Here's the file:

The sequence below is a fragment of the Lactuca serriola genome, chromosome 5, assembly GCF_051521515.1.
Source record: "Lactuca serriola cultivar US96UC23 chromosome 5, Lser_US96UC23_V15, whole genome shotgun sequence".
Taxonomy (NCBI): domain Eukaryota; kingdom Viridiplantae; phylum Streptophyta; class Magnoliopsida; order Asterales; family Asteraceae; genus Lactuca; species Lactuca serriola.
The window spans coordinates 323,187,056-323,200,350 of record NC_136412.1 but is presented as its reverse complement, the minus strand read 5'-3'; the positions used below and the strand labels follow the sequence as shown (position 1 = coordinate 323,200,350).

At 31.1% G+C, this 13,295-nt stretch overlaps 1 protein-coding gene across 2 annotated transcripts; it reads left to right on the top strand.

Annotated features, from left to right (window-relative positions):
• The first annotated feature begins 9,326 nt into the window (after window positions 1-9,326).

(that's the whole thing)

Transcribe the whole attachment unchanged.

The sequence below is a fragment of the Lactuca serriola genome, chromosome 5, assembly GCF_051521515.1.
Source record: "Lactuca serriola cultivar US96UC23 chromosome 5, Lser_US96UC23_V15, whole genome shotgun sequence".
Taxonomy (NCBI): domain Eukaryota; kingdom Viridiplantae; phylum Streptophyta; class Magnoliopsida; order Asterales; family Asteraceae; genus Lactuca; species Lactuca serriola.
The window spans coordinates 323,187,056-323,200,350 of record NC_136412.1 but is presented as its reverse complement, the minus strand read 5'-3'; the positions used below and the strand labels follow the sequence as shown (position 1 = coordinate 323,200,350).

At 31.1% G+C, this 13,295-nt stretch overlaps 1 protein-coding gene across 2 annotated transcripts; it reads left to right on the top strand.

Annotated features, from left to right (window-relative positions):
• The first annotated feature begins 9,326 nt into the window (after window positions 1-9,326).